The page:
The demise of young Quaker poet Aquila Rose, while surely lamentable, is virtually forgotten.
But this obscure death nearly three centuries ago is arguably among the most momentous deaths in Philadelphia's 300-plus years - not for who Rose was, but for what he precipitated.
Rose's death brought Benjamin Franklin to Philadelphia and anchored him here, and now the Penn Libraries has acquired the broadside that did the trick - the only known surviving copy of Franklin's first print job.
That job involved a poem written by Franklin's first employer - An elegy on the much lamented death of the ingenious and well-belov'd Aquila Rose, clerk to the honourable assembly at Philadelphia, who died the 24th of the 6th month, 1723, aged 28.
The teenaged Franklin printed the piece when he first arrived in the city, his first professional effort and his entrée into the Philadelphia business world.
Had Franklin not succeeded, he likely would have continued south, scholars say, and Philadelphia would not even have a University of Pennsylvania (founded by Franklin) to acquire and exhibit the single Aquila Rose sheet in its library, the only known example of the broadside to survive.
The university declined to comment on the price of the acquisition.
Aquila Rose will be on display through Feb. 10 on the first floor of Van Pelt-Dietrich Library Center. (A digitized copy of the broadside is at http://hdl.library.upenn.edu/1017/d/print/6768025)
"There were only two printers in the city" when Franklin arrived, said curator Mitchell Fraas, of Penn Libraries' Kislak Center for special collections. "It's not completely unreasonable - if they're not hiring, you move on."
Franklin had been directed to Philadelphia to apply for the job of the recently deceased Rose, poet and pressman, but found when he arrived in the city that the job had been filled.
There was, however, another printer in the young city, the eccentric Samuel Keimer. Keimer, it seems, could compose and set type - but he could not actually print.
Franklin, all of 17, offered to set up Keimer's press and print Keimer's Aquila Rose Elegy - a job he did so well that Keimer took him on.
Within a few years, Franklin dominated city printing, bought out Keimer, and propelled himself and his adopted town into the history books.
The possible existence of the Aquila Rose broadside has been known to scholars - Franklin even mentioned it in his Autobiography - but its elusiveness is legend.
A copy was printed by Philadelphia historian and collector Samuel Hazard in the 1820s. But the original appeared to be lost.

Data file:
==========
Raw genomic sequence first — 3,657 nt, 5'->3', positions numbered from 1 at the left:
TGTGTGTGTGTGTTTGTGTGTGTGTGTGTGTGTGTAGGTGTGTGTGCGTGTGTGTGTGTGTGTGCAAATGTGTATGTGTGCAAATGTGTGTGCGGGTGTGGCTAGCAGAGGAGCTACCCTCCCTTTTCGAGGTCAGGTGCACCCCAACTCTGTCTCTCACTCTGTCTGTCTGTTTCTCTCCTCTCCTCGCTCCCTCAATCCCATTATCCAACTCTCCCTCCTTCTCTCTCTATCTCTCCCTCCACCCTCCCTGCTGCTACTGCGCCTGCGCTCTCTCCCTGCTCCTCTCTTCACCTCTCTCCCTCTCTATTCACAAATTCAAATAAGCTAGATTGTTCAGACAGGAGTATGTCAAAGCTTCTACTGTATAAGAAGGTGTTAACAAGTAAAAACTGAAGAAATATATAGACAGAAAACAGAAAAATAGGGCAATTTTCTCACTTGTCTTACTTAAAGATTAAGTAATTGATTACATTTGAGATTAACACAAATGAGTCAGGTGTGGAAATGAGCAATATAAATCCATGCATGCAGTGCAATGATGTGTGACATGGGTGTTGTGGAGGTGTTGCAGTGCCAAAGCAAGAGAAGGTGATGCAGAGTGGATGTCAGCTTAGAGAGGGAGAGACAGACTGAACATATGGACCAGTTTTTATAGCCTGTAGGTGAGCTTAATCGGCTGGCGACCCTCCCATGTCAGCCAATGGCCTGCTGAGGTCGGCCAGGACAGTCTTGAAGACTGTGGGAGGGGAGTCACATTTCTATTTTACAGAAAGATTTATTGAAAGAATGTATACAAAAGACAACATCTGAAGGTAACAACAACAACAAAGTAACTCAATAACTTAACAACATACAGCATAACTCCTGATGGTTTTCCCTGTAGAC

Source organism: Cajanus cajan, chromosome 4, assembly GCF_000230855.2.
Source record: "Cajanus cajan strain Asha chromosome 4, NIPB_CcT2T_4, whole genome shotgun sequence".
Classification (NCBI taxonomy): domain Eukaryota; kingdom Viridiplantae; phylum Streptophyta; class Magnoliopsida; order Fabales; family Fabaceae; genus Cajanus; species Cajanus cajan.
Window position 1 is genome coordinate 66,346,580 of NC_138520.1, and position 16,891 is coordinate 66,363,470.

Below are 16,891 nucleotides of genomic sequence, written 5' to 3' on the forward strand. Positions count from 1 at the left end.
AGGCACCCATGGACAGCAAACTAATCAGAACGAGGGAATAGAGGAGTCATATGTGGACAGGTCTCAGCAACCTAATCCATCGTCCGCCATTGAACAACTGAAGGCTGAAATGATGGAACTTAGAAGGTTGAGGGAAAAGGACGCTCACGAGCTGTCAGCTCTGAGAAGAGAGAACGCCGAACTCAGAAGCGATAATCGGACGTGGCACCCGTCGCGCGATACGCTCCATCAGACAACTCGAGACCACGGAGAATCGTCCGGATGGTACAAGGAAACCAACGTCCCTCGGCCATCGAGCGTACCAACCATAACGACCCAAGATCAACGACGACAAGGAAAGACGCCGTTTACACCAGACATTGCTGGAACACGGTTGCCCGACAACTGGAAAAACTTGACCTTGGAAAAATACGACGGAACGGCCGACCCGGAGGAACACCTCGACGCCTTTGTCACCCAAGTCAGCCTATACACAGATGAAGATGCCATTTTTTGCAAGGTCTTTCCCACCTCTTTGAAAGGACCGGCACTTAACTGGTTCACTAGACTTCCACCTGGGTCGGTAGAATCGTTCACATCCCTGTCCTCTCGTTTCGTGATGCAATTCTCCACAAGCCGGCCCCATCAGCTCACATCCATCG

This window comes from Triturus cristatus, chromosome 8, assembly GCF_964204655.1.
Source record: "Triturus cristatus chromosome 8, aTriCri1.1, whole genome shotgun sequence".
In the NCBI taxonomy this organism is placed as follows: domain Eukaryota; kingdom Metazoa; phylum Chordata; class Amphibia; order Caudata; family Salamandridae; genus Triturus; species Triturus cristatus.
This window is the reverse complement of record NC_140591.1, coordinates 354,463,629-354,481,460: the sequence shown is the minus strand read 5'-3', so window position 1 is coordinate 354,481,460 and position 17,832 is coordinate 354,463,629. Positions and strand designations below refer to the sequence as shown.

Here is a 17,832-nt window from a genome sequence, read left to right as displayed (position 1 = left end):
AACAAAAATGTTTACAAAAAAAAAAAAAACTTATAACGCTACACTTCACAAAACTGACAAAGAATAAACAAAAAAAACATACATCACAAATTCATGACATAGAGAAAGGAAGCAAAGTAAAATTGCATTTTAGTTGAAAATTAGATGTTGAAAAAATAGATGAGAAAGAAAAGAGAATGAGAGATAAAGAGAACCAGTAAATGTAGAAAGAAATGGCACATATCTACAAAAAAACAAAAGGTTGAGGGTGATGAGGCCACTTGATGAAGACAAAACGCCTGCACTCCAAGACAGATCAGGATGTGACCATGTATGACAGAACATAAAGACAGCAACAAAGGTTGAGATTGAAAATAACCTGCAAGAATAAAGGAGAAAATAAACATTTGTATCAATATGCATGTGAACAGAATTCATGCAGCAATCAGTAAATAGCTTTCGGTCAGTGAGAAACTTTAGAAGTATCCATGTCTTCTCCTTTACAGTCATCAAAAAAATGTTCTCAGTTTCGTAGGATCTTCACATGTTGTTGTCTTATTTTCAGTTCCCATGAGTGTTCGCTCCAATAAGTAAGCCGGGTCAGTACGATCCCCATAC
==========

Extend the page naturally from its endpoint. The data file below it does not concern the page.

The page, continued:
Then Hazard became largely forgotten himself, and it seemed remote that an original Aquila Rose copy would ever be found.
Several years ago, however, antiquarian dealer Carmen D. Valentino, of Port Richmond, acquired an old Hazard scrapbook filled with ephemera - notes, images, and, lodged between a couple of pages, the actual Aquila Rose Elegy.
Valentino will not say where he acquired the scrapbook, but he does say that he owned it quite a while before examining it.
The Aquila Rose Elegy bears a headpiece of skulls and crossed bones, Valentino notes, a very New England Protestant motif that was foreign to the city's Quaker culture.
From the beginning, Franklin was making his mark.
"That Broadside is the foundation of Franklin staying and founding all the great institutions of Philadelphia," said Valentino. "This is the crux of the matter, the historical significance."
Penn holds about a third of Franklin's roughly 900 known surviving printed works, said Fraas. With the acquisition of Aquila Rose, the library now holds Franklin's first and last projects. (The last is the Petit Code de la raison humaine, printed in French in 1782 when Franklin was serving as the U.S. ambassador to France.)
James Green, of the Library Company, and a scholar of Franklin's printing, called the workmanship of the Aquila Rose print job "impeccable."
"It got him a job and it eventually drove Keimer out of business," said Green. "This is the moment. It is the first thing Franklin printed and the moment he saw where he could become the biggest printer in America."